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  1. #1
    Tan Elaine is offline Key Member
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    Default Please accept my apology / apologies.

    Please accept my apology.

    Please accept my apologies.

    Which is the correct sentence?

    Thanks.

  2. #2
    Nehushtan's Avatar
    Nehushtan is offline Junior Member
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    Default Re: “Please accept my apology / apologies”

    Both are correct.

  3. #3
    Tan Elaine is offline Key Member
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    Default Re: “Please accept my apology / apologies”

    Thanks, Nehustan.

    Is there a difference in meaning between the two sentences?

  4. #4
    emsr2d2's Avatar
    emsr2d2 is offline Moderator
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    Default Re: “Please accept my apology / apologies”

    No discernible difference, no. You don't have to make more than one apology in order to use "apologies".
    Remember - correct capitalisation, punctuation and spacing make posts much easier to read.

  5. #5
    BobK's Avatar
    BobK is offline Harmless drudge
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    Default Re: “Please accept my apology / apologies”

    But if you do use the singular there can be the implication that you're referring to a particular sorry-saying event: 'I told him I was sorry and assured him that it won't happen again. He seemed to accept my apology at the time - but we'll see.'

    This sort of 'dummy plural' (not an official term, as far as I know ) tends to happen with social exchanges of various kinds. At the end of a party you 'say your goodbyes'. You might think that a plural makes sense there, because you say goodbye separately to a number of people. But children at b8rthday parties are often told to 'say their thank-yous' - referring to only one thank-you, to the host/hostess. When you 'make your excuses and leave', there's usually only one excuse: 'Well, early morning for me. I can't go on to the club.'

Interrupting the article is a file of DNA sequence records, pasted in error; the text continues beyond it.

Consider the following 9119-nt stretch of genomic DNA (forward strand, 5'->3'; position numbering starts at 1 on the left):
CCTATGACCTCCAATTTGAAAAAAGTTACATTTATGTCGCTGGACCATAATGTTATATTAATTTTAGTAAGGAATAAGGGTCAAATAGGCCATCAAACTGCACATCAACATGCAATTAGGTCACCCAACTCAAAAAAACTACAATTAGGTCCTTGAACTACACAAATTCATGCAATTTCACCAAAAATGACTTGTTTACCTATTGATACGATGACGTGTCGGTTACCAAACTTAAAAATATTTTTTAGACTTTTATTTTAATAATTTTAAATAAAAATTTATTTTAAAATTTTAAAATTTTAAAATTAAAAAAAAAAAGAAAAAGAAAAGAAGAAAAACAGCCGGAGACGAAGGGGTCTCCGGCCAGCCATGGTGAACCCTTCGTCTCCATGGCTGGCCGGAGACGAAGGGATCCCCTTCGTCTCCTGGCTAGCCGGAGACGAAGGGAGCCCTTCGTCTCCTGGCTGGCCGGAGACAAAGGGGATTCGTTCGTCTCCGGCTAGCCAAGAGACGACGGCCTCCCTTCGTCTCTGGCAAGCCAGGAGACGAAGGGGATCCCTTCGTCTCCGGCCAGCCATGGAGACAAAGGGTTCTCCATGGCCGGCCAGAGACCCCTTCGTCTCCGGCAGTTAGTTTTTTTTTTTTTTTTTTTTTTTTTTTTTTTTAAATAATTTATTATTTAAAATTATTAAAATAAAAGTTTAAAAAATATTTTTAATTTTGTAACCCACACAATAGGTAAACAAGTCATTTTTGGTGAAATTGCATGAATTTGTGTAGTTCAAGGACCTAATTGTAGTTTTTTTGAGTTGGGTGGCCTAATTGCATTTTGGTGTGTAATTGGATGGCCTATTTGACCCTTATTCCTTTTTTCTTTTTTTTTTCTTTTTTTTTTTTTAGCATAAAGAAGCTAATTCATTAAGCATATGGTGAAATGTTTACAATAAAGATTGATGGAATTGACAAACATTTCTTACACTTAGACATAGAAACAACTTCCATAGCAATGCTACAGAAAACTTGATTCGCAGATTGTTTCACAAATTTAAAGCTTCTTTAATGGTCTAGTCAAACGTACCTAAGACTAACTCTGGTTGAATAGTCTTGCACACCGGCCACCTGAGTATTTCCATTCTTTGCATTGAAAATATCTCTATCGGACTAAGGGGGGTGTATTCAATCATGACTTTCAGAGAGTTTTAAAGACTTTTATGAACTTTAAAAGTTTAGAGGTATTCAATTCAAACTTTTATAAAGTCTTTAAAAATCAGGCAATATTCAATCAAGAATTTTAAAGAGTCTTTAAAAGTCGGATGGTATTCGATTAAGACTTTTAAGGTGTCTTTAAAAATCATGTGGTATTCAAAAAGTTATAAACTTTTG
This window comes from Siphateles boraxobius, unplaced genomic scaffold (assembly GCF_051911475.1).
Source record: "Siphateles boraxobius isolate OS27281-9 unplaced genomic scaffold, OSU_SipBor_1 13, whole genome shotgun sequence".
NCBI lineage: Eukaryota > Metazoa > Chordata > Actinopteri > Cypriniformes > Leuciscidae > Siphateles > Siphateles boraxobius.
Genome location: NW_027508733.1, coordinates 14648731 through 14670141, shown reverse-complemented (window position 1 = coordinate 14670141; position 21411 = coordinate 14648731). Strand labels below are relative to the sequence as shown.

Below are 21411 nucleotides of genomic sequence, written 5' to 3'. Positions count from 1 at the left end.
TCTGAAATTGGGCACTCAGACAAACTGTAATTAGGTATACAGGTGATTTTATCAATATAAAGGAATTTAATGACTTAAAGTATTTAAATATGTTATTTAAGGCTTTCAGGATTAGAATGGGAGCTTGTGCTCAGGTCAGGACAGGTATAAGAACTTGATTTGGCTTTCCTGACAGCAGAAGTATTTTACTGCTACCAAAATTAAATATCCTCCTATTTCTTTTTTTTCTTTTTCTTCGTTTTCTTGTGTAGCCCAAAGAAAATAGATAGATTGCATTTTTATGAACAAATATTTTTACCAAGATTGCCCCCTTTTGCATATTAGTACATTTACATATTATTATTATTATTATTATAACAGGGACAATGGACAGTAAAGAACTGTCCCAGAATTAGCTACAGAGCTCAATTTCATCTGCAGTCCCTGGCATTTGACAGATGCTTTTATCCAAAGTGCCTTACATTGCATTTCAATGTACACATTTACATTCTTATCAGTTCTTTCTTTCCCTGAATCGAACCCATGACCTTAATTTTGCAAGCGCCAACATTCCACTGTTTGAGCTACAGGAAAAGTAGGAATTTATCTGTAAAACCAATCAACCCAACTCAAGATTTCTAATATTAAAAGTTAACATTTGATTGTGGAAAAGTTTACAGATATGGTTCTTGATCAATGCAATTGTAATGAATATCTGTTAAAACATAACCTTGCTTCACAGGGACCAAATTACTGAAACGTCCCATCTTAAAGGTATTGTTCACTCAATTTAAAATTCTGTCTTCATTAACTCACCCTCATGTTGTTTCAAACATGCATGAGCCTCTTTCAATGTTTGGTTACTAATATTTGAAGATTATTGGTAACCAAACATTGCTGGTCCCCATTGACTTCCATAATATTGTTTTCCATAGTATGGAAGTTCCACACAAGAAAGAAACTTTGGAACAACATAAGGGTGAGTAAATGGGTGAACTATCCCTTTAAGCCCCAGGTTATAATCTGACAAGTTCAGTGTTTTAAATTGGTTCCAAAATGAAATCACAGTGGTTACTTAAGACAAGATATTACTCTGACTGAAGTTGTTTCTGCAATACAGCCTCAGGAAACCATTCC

So I think, in most cases that involve apologies, I'd use the plural unless I wanted to be specific about its one-ness.

    b

  6. #6
    Tan Elaine is offline Key Member
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    Default Re: “Please accept my apology / apologies”

    Thanks, Emsr and Bob.

    What about "My apology" and "My apologies"?

    I wonder if the first implies a particular sorry-saying event. Or is the second used regardless of the number of apologies?

  7. #7
    Islands is offline Newbie
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    Default Re: “Please accept my apology / apologies”

    In most cases I would use 'Please accept my apology'

    Examples:
    1. Please accept my apology for arriving late today.
    2. Please accept my apology for arriving late, disrupting the class & forgetting to bring my homework.

    I may use 'Please accept my apologies' if I am referring to several apologies that I have made in the past.
    Example:
    I have apologized to each of the students that I had upset. Teacher, please accept my apologies.

  8. #8
    Tan Elaine is offline Key Member
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    Default Re: “Please accept my apology / apologies”

    Thanks, Islands. But you have not replied to the post above yours, which I have reproduced below.


    What about "My apology" and "My apologies"?

    I wonder if the first implies a particular sorry-saying event. Or is the second used regardless of the number of apologies?

  9. #9
    Islands is offline Newbie
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    Default Re: “Please accept my apology / apologies”

    I apologized to the teacher & to each of her students.
    My apology was not accepted by the teacher however, my apologies were accepted by her students.
    Last edited by Islands; 21-Mar-2013 at 04:23.

  10. #10
    BobK's Avatar
    BobK is offline Harmless drudge
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    Default Re: “Please accept my apology / apologies”

    Quote Originally Posted by Tan Elaine View Post
    Thanks, Islands. But you have not replied to the post above yours, which I have reproduced below.


    What about "My apology" and "My apologies"?

    I wonder if the first implies a particular sorry-saying event. Or is the sedocond used regardless of the number of apologies?
    b

    PS I used this 'pseudo-plural' here (just an example - nothing new).
    Last edited by BobK; 22-Mar-2013 at 15:42. Reason: PS Added

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